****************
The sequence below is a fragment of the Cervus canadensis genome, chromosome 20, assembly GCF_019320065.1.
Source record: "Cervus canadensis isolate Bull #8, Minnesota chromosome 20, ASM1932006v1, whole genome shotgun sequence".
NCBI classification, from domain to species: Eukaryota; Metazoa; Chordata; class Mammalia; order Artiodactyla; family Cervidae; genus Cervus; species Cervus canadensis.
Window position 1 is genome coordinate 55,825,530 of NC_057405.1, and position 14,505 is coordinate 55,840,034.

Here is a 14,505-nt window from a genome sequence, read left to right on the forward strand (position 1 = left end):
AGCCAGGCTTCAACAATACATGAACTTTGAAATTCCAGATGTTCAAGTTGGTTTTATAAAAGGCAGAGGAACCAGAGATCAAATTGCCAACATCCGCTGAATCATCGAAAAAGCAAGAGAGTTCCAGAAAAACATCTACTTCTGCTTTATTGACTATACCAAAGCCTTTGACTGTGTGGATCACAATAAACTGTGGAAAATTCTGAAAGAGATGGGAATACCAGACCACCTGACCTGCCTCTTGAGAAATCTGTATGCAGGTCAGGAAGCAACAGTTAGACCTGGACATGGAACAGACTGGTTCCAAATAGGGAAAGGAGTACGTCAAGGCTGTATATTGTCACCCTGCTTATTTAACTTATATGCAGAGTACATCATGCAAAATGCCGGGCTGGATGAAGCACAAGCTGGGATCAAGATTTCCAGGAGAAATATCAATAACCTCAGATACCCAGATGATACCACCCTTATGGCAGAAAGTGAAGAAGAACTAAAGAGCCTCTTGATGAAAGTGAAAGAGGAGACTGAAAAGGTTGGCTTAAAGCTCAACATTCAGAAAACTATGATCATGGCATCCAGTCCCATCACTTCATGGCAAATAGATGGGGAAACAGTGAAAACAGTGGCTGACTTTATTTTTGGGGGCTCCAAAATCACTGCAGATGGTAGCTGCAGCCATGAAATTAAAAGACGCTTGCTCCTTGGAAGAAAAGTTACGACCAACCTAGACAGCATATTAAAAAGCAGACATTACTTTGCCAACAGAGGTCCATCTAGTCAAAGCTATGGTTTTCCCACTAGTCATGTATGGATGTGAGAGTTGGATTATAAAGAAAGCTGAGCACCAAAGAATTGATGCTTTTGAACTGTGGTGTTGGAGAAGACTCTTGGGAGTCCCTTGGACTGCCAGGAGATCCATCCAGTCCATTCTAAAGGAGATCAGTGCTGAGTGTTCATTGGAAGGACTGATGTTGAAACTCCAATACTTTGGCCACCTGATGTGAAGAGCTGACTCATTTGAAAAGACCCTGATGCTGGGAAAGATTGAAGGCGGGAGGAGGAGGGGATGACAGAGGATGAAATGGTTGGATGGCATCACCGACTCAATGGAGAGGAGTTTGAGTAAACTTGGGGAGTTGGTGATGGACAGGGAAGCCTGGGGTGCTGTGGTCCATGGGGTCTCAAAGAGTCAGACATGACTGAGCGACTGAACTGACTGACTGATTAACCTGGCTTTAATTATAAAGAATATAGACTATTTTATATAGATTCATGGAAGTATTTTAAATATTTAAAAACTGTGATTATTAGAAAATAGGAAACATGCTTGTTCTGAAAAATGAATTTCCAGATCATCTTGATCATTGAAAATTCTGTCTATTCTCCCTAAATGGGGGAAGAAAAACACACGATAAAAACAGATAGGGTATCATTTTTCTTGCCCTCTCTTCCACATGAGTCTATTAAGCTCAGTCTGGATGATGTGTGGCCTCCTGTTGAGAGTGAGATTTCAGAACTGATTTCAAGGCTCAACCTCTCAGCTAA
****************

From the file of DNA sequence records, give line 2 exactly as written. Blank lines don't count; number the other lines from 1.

Source record: "Cervus canadensis isolate Bull #8, Minnesota chromosome 20, ASM1932006v1, whole genome shotgun sequence".